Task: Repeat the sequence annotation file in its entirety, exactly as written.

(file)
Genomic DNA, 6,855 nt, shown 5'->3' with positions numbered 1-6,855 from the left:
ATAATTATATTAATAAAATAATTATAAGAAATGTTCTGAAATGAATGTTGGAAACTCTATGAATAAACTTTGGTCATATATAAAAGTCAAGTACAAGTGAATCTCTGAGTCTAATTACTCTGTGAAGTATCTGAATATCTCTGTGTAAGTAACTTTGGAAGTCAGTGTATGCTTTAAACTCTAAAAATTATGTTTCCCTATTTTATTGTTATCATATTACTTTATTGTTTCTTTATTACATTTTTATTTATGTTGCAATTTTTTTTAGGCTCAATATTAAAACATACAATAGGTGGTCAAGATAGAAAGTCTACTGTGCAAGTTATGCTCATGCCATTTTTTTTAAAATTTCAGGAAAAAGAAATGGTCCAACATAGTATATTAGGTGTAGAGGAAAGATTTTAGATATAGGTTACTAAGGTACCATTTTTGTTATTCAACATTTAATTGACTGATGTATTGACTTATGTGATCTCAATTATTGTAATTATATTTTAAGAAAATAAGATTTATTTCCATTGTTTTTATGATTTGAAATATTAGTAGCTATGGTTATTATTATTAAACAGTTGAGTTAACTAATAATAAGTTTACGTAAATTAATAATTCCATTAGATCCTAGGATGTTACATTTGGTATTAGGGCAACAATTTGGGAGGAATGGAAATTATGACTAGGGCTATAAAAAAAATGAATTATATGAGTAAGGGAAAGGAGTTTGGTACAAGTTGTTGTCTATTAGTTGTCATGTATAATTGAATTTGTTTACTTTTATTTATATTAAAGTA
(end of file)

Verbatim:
Genomic DNA, 6,855 nt, shown 5'->3' with positions numbered 1-6,855 from the left:
ATAATTATATTAATAAAATAATTATAAGAAATGTTCTGAAATGAATGTTGGAAACTCTATGAATAAACTTTGGTCATATATAAAAGTCAAGTACAAGTGAATCTCTGAGTCTAATTACTCTGTGAAGTATCTGAATATCTCTGTGTAAGTAACTTTGGAAGTCAGTGTATGCTTTAAACTCTAAAAATTATGTTTCCCTATTTTATTGTTATCATATTACTTTATTGTTTCTTTATTACATTTTTATTTATGTTGCAATTTTTTTTAGGCTCAATATTAAAACATACAATAGGTGGTCAAGATAGAAAGTCTACTGTGCAAGTTATGCTCATGCCATTTTTTTTAAAATTTCAGGAAAAAGAAATGGTCCAACATAGTATATTAGGTGTAGAGGAAAGATTTTAGATATAGGTTACTAAGGTACCATTTTTGTTATTCAACATTTAATTGACTGATGTATTGACTTATGTGATCTCAATTATTGTAATTATATTTTAAGAAAATAAGATTTATTTCCATTGTTTTTATGATTTGAAATATTAGTAGCTATGGTTATTATTATTAAACAGTTGAGTTAACTAATAATAAGTTTACGTAAATTAATAATTCCATTAGATCCTAGGATGTTACATTTGGTATTAGGGCAACAATTTGGGAGGAATGGAAATTATGACTAGGGCTATAAAAAAAATGAATTATATGAGTAAGGGAAAGGAGTTTGGTACAAGTTGTTGTCTATTAGTTGTCATGTATAATTGAATTTGTTTACTTTTATTTATATTAAAGTA